If you’re putting sprints or hill runs into your program, make sure you ramp up to it first. Develop a solid aerobic base from at least a couple weeks of jogging with impeccable form before you start integrating speed or hill work. Once you’re ready, treat these days like you would leg days — when you go hard, as with sprints and hill runs, you’ll need to let your muscles and your CNS recover. To maximize the amount of work you can get done in a week, you might want to do some sprints or hill work after your heavy lower body workouts (same day) — that way, you’ll recover from both together. If you’re going to do this, though, make sure you’ve prepped your body for it — that always includes stretching and mobility work, folks.
Remember as you’re programming that a long run to you might be a short run to someone else, and that is okay. If a mile is a long run for you, then a mile is a long run for you — judge by your body, not anyone else’s. Similarly, if your sprinting is someone else’s warmup (my sprinting is easily my wife’s 5k pace), that’s alright. Meet your body where it’s at, and you’ll improve with time.
If you’re looking to maintain muscle mass while running, you have to make sure you’re giving your body what it needs. Focus your protein intake just like you would while you’re training — your muscles still need fuel, especially now that you’re expanding your repertoire to include both strength training and running.
[Related: Try our macros calculator to learn the ideal amount of calories and protein your body needs]
Keep Strength Training
If you don’t have access to your gym, you might indeed lose some strength or muscle mass from the loss of sheer weight on your back.
But the losses don’t have to be dramatic.
As you start to incorporate running into your strength routine, make sure you’re, you know, maintaining your strength routine. While you have access to the gym, that includes your big three and overhead presses. While you’re at home, it probably includes a lot of eccentric work, filling your backpack with college textbooks and doing pushups; doing inverted rows with a bedsheet secured in a doorframe; and (if you don’t live above your neighbors) a lot of plyometric work. If you do live above neighbors, play with tempo to mimic the effects of plyo exercises — instead of a jump squat, for example, sink into your squat with a slow, slow count of four or five, then explode back up in a quick second, perhaps even letting yourself rise to your tiptoes.
Whatever your strength training situation (praise the strength training gods if you’ve been able to get your hands on a kettlebell during the pandemic), make sure that you keep it up while you’re running. Be smart about your programming, make sure you’ve got enough time and space to recover from your work. Have as much fun as you can getting to know your body in entirely new ways, keeping strength training as a solid base.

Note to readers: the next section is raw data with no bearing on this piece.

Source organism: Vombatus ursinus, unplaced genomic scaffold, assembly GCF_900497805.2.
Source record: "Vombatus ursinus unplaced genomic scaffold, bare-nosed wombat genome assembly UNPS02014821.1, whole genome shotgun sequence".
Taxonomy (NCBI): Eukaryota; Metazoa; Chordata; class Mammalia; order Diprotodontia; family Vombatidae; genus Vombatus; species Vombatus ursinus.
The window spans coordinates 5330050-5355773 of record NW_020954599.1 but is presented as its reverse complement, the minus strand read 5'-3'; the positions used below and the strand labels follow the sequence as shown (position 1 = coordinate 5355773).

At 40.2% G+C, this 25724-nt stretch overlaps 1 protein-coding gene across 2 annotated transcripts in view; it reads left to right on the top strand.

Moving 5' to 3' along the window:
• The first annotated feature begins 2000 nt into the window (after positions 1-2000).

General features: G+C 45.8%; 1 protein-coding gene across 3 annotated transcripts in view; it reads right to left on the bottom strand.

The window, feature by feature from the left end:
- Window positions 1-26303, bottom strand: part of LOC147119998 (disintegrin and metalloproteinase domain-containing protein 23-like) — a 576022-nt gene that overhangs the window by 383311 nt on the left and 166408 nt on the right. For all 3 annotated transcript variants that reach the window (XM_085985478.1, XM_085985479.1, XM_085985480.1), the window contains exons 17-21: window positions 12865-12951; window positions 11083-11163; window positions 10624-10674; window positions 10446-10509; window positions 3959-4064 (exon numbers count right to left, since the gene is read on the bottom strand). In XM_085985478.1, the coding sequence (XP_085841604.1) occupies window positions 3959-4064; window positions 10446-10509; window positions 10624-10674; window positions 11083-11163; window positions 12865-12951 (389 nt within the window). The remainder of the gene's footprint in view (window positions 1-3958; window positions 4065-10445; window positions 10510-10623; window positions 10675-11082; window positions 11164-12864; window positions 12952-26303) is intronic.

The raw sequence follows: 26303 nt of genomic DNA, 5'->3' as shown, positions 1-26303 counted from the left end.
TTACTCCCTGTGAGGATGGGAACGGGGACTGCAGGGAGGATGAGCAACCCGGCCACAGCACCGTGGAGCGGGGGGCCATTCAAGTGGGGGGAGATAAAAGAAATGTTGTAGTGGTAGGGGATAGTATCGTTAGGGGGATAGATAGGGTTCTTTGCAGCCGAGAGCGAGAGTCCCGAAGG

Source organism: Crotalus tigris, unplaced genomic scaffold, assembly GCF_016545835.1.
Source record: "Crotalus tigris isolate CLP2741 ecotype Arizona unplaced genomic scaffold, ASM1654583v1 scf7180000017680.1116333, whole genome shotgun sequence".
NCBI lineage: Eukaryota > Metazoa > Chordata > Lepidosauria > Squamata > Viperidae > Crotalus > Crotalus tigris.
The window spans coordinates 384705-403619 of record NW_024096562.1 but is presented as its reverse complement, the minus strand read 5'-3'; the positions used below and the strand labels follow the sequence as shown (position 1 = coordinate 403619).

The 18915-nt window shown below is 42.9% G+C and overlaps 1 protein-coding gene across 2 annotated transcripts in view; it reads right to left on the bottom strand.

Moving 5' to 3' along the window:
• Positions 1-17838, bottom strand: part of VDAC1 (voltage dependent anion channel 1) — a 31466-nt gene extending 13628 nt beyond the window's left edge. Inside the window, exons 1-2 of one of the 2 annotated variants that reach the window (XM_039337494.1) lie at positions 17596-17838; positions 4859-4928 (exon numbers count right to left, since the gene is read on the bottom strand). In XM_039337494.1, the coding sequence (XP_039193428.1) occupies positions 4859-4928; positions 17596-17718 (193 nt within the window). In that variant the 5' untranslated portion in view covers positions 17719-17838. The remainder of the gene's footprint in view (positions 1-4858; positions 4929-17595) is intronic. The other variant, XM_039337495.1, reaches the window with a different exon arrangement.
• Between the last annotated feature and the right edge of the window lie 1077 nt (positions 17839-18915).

[Relate: 3 reasons to perform cardio after lifting]
Especially if you’re just starting to get your form and aerobic base down, you don’t want to find the steepest hill in your neighborhood and go. (Seriously. Please don’t do that. No ego running, remember? You want to ultimately benefit your lifts and muscles, not injure yourself so you can’t even strength train.)
But if you’re ready — if you can jog continuously on relatively flat ground for 15-20 minutes without feeling super winded — pick a hill and jog. After warming up, go at a reasonably hard pace (think RPE about 6 or 7) up the hill for 45 seconds. Take your time walking down, regulating your heart rate by trying to stay upright, inhaling and exhaling through your nose. Next, head back up the hill for 15 seconds at an RPE of about 8 or 9. Rinse and repeat four times per interval.
This is one of those runs that will help develop your leg muscles, sprint-style — so again, treat it like a lower-body/leg day and make sure to let yourself recover. Just because this will be a no-brainer for maintaining and even building muscle mass doesn’t mean you can or should do it every day. Slow jogs in between will make you better at this, and that will only improve your muscle-y-ness with time. So ramp up slowly and take your sweet time recovering.
As a lifter, you might be super intimidated by the idea of sprinting — because let’s face it, you tend to consider a set of eight reps cardio.
Fartlek runs are a nice way to ease into sprinting, because you’ll incorporate speed work into an otherwise slowish tempo run. After you warm up, run easy for about a minute. Then go hard (not a full sprint, but a solid run) for about a minute. Slip back into a jog, then back into a run. If you’d prefer to use time as your marker, alternate between a minute hard, a minute slow, 30 seconds hard, 30 seconds slow, etc. If you want to get more creative, say to yourself, “okay, I’m gonna run hard until that stop sign,” etc., picking new goals based on your environment as you go.
If you’re one of those lifters who tends to think of running as boring, this is a great method for bursting out of the boredom and developing your muscle mass at the same time via the sprint components.
Listen To Your Body And Get Jogging
As you get out onto the trail, make sure you’re paying attention to your body. If you’re finding it hard to breathe during your run, slow the heck down. If there’s sharp pain, call it a day. If you’re suddenly finding your strength workouts way harder than they normally are, dial back the intensity of your runs. If that doesn’t work, try switching the days you’re running. Make sure you’re eating enough and sleeping enough.
Just like you probably take notes on your strength training, take careful notes of your running journey — listening to your body is one of the greatest tricks of the trade for maximizing muscle mass retention and development while running, with or without access to weights.
Featured image via Carlos Pintau/Shutterstock